– confine me to the worksite 24-7 as group punishment (even on the day I elope with boss’s knowledge – gotta love the military)
        – give me 5 day’s notice to move to the other side of the country
        – make me scrub anything with a toothbrush
        – polish the top of a shoe polish can until the label is rubbed off and it is shiny
        – refuse to call me by my given name

        This can also work when speaking publicly. What is the worst that can happen in a professional setting? See the above list. In most settings (except for the most toxic), the following would also never happen (based on my teaching experiences):
        – no one will stand up, point fingers and laugh or say derogatory things to my face
        – no one will start beating up the person next to them out of bordeom/stress/bottled up anger during the presentation

        Sure, bad things can happen when you take risks, but being able to label them and acknowledge how likely they are can go a long way in allow you to do anything with confidence.

        P.S. Yes, I did lvoe teaching and would go back to it in a heartbeat with those exact same risks.

  6. ThursdaysGeek*

    That’s a great list, but how does it result in better pay?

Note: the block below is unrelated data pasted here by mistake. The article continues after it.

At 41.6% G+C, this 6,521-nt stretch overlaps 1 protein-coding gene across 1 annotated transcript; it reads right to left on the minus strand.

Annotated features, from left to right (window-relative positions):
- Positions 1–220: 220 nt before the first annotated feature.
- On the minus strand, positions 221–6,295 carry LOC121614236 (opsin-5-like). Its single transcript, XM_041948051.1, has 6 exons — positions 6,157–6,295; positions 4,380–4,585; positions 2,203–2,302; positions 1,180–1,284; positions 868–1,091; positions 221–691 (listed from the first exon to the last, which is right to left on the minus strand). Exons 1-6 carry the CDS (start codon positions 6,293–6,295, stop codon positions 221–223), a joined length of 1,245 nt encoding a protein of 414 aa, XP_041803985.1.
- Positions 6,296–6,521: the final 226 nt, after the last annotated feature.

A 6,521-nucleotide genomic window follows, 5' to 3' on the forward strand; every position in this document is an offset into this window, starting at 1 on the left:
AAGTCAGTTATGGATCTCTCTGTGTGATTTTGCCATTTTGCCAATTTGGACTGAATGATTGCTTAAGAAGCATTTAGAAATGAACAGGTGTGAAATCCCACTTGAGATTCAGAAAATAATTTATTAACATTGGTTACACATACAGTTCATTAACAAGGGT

Once you’re at a job, you’re pretty much stuck with the pay and small raises they might provide, no matter how much you’re considered a great employee. Unless, of course, you have one of those mythical bosses who are willing to fight to get you a good pay increase. I’ve had a boss who believed upper management that the maxium raises possible were 5% (back when the economy was great) and he got that for me; now that the economy is poor, I’m not happy, but somewhat resigned to be earning the same as I was about 15 years ago, because at least I have a job. It’s a job I’ll need to stay in for at least a year or two more, so that I’m not a job hopper.

    Still, I do have and want to continue to have a great reputation, and this list is good advice. It’s just a good thing that a repuation is worth more than money.

    1. Ask a Manager* Post author

      It (often) results in better pay in one of the following ways:

      1. You get better raises at your current company, if your company does merit raises and has any sense.

      2. You’re a stronger candidate when you apply for other jobs and thus are in a better position to negotiate.

  7. Hooptie*

    Alison – here’s my favorite:

    Anticipate the Need

    People will think you can do magic if you can master this.